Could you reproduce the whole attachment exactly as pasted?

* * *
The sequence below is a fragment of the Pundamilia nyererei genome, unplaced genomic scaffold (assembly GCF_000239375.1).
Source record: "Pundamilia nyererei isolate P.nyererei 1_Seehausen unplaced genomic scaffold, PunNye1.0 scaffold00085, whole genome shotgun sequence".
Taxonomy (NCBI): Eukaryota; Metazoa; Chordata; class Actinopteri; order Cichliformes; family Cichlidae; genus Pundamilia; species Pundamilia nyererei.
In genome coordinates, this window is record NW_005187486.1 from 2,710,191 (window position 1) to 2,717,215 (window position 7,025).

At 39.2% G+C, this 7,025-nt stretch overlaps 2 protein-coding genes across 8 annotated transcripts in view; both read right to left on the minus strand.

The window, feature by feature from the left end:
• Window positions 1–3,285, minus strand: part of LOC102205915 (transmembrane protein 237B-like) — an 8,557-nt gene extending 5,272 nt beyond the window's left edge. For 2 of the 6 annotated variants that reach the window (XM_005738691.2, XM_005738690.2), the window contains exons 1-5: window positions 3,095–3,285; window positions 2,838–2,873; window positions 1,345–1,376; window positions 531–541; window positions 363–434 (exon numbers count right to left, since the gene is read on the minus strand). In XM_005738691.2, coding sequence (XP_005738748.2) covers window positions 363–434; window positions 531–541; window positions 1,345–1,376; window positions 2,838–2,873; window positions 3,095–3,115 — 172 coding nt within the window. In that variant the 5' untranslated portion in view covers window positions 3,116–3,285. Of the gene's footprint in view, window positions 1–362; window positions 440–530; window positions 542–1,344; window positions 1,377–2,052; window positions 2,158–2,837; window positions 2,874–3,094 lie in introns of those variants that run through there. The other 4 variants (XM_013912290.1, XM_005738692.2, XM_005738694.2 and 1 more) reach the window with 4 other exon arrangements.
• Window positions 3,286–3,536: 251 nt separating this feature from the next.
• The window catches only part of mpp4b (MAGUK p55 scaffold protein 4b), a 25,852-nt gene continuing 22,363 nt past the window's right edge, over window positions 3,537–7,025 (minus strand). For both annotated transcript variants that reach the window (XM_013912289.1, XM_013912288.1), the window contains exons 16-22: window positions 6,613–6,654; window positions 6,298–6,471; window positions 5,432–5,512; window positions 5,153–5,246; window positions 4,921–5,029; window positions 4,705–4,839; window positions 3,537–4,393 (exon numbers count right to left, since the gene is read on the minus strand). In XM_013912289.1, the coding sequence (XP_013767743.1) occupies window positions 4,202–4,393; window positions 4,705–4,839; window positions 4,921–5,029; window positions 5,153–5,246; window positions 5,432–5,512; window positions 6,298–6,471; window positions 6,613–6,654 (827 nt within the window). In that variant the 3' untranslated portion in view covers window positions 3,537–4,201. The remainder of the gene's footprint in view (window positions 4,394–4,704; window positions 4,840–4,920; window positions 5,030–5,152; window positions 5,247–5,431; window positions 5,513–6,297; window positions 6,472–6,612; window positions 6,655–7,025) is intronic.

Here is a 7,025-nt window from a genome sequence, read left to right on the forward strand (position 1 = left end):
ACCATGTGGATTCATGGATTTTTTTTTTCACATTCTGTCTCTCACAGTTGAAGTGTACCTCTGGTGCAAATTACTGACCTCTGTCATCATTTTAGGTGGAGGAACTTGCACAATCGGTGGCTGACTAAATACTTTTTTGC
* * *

The sequence below is a fragment of the Pundamilia nyererei genome, unplaced genomic scaffold (assembly GCF_000239375.1).
Source record: "Pundamilia nyererei isolate P.nyererei 1_Seehausen unplaced genomic scaffold, PunNye1.0 scaffold00085, whole genome shotgun sequence".
Taxonomy (NCBI): Eukaryota; Metazoa; Chordata; class Actinopteri; order Cichliformes; family Cichlidae; genus Pundamilia; species Pundamilia nyererei.
In genome coordinates, this window is record NW_005187486.1 from 2,710,191 (window position 1) to 2,717,215 (window position 7,025).

At 39.2% G+C, this 7,025-nt stretch overlaps 2 protein-coding genes across 8 annotated transcripts in view; both read right to left on the minus strand.

The window, feature by feature from the left end:
• Window positions 1–3,285, minus strand: part of LOC102205915 (transmembrane protein 237B-like) — an 8,557-nt gene extending 5,272 nt beyond the window's left edge. For 2 of the 6 annotated variants that reach the window (XM_005738691.2, XM_005738690.2), the window contains exons 1-5: window positions 3,095–3,285; window positions 2,838–2,873; window positions 1,345–1,376; window positions 531–541; window positions 363–434 (exon numbers count right to left, since the gene is read on the minus strand). In XM_005738691.2, coding sequence (XP_005738748.2) covers window positions 363–434; window positions 531–541; window positions 1,345–1,376; window positions 2,838–2,873; window positions 3,095–3,115 — 172 coding nt within the window. In that variant the 5' untranslated portion in view covers window positions 3,116–3,285. Of the gene's footprint in view, window positions 1–362; window positions 440–530; window positions 542–1,344; window positions 1,377–2,052; window positions 2,158–2,837; window positions 2,874–3,094 lie in introns of those variants that run through there. The other 4 variants (XM_013912290.1, XM_005738692.2, XM_005738694.2 and 1 more) reach the window with 4 other exon arrangements.
• Window positions 3,286–3,536: 251 nt separating this feature from the next.
• The window catches only part of mpp4b (MAGUK p55 scaffold protein 4b), a 25,852-nt gene continuing 22,363 nt past the window's right edge, over window positions 3,537–7,025 (minus strand). For both annotated transcript variants that reach the window (XM_013912289.1, XM_013912288.1), the window contains exons 16-22: window positions 6,613–6,654; window positions 6,298–6,471; window positions 5,432–5,512; window positions 5,153–5,246; window positions 4,921–5,029; window positions 4,705–4,839; window positions 3,537–4,393 (exon numbers count right to left, since the gene is read on the minus strand). In XM_013912289.1, the coding sequence (XP_013767743.1) occupies window positions 4,202–4,393; window positions 4,705–4,839; window positions 4,921–5,029; window positions 5,153–5,246; window positions 5,432–5,512; window positions 6,298–6,471; window positions 6,613–6,654 (827 nt within the window). In that variant the 3' untranslated portion in view covers window positions 3,537–4,201. The remainder of the gene's footprint in view (window positions 4,394–4,704; window positions 4,840–4,920; window positions 5,030–5,152; window positions 5,247–5,431; window positions 5,513–6,297; window positions 6,472–6,612; window positions 6,655–7,025) is intronic.

Here is a 7,025-nt window from a genome sequence, read left to right on the forward strand (position 1 = left end):
ACCATGTGGATTCATGGATTTTTTTTTTCACATTCTGTCTCTCACAGTTGAAGTGTACCTCTGGTGCAAATTACTGACCTCTGTCATCATTTTAGGTGGAGGAACTTGCACAATCGGTGGCTGACTAAATACTTTTTTGC